In addition, equalsCombining (33) and (34), we haveThen, we compute as follows:Combining (33) and (36), we haveSince all three conditions of Lemma 2 are satisfied, system (5) undergoes a transcritical bifurcation around if .

Letand is of (40).

Theorem 8. *Assume that**is satisfied. If*

The direction of the Hopf bifurcation is supercritical and the bifurcation periodic solutions are unstable if

*Proof. *From (39), we haveSo, .

The Jacobian matrix of system (5) evaluated at the point is given byThe trace and the determinant of Jacobian matrix are given byBy and (40), we have and .

In addition, we haveSo, . Therefore, this guarantees the existence of Hopf bifurcation around .

We translate the equilibrium to the origin by the translation . For the sake of convenience, we still denote and by and , respectively. So, the system (5) becomesRewrite system (47) towhereDenote the eigenvalues of by with and .

Define matrixwhere and .

Obviously,and when , i.e., , we haveBy the transformation,system (48) becomeswherewithIn order to determine the stability of the periodic solution, we need to calculate the sign of the coefficient , which is given bywhere all partial derivatives are evaluated at the bifurcation point .

Combining , , , , and , we havewhere andCombining (41), we have . Therefore, according to Poincare–Andronow’s Hopf bifurcation theory, we have the direction of the Hopf bifurcation is subcritical and the bifurcation periodic solutions are orbitally asymptotically stable.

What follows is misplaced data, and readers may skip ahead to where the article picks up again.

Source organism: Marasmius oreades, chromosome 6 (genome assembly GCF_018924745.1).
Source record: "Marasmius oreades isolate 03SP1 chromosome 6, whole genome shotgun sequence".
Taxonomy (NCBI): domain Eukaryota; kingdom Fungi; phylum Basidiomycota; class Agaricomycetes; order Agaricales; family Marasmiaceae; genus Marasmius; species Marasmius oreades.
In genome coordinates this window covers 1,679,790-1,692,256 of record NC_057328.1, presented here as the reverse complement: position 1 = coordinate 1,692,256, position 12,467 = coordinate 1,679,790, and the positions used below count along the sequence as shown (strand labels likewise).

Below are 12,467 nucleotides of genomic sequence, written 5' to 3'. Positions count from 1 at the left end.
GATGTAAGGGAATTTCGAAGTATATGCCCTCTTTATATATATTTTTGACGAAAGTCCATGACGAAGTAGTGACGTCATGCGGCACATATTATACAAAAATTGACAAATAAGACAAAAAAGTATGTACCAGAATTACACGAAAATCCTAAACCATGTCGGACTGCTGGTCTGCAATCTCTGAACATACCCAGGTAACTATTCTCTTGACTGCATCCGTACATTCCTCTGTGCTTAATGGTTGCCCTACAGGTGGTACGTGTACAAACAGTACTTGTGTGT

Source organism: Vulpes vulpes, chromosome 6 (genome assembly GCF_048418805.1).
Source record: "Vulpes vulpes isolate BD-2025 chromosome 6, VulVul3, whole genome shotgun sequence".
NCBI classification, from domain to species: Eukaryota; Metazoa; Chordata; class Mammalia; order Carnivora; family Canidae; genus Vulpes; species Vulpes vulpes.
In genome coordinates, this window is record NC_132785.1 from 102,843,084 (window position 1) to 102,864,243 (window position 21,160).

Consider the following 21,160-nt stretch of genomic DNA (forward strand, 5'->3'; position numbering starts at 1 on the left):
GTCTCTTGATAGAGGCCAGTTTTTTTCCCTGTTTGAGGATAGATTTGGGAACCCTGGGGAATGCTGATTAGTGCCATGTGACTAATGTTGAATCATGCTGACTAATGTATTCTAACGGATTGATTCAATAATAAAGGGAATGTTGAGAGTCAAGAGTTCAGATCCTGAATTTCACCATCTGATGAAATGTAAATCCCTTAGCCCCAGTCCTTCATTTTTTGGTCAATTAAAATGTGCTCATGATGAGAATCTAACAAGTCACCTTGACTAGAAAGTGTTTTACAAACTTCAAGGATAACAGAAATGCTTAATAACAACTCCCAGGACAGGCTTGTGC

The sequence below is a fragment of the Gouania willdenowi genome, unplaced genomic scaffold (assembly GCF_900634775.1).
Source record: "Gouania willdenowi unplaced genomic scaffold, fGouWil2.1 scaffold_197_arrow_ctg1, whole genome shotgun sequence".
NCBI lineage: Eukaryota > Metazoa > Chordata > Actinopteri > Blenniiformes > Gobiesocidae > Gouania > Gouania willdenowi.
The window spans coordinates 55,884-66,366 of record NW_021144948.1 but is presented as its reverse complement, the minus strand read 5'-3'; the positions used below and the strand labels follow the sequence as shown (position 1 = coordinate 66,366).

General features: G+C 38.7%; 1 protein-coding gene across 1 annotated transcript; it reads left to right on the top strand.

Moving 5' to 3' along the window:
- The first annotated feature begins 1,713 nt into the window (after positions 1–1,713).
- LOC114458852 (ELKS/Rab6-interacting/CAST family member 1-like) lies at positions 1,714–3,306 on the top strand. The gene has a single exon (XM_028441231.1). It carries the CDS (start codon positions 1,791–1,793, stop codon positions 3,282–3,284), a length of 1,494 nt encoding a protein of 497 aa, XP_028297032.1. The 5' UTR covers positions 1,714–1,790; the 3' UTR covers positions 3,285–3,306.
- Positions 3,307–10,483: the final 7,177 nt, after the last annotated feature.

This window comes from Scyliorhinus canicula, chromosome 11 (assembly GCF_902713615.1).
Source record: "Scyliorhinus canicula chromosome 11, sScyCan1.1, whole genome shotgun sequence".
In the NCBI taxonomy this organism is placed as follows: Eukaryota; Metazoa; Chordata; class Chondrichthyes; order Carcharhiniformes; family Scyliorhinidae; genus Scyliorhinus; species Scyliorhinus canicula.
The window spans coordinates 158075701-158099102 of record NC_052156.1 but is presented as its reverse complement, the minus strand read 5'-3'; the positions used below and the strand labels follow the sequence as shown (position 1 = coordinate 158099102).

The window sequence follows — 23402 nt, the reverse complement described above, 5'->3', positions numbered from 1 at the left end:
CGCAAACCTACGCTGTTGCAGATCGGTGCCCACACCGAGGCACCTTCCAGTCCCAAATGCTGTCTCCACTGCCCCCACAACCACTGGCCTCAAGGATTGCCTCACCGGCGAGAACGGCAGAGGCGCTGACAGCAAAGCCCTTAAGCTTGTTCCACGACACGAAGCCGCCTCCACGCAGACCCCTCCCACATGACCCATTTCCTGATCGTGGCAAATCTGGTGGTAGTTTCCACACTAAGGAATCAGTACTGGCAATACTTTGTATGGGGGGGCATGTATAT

In addition, combining (42), we have . Therefore, according to Poincare–Andronow’s Hopf bifurcation theory, we have the direction of the Hopf bifurcation is supercritical and the bifurcation periodic solutions are unstable.

#### 6. Numerical Illustrations

In this section, we perform numerical simulations about system (5). Figure 3 shows that is an unstable node point, is a saddle point, does not exist, and is asymptotically stable and every orbit tends to it. Figure 4 shows that is an unstable node point, is a saddle point, is unstable, is unstable, and there is a limit cycle around to which every orbit tends. Figure 5 shows that is an unstable node point, is unstable and is also unstable, but is asymptotically stable and every orbit approaches this equilibrium.

#### Data Availability

No data were used to support this study.

#### Conflicts of Interest

The authors declare that they have no conflicts of interest.

#### Acknowledgments

This work was partially supported by National Natural Science Foundation of P.R.China (no. 11661037).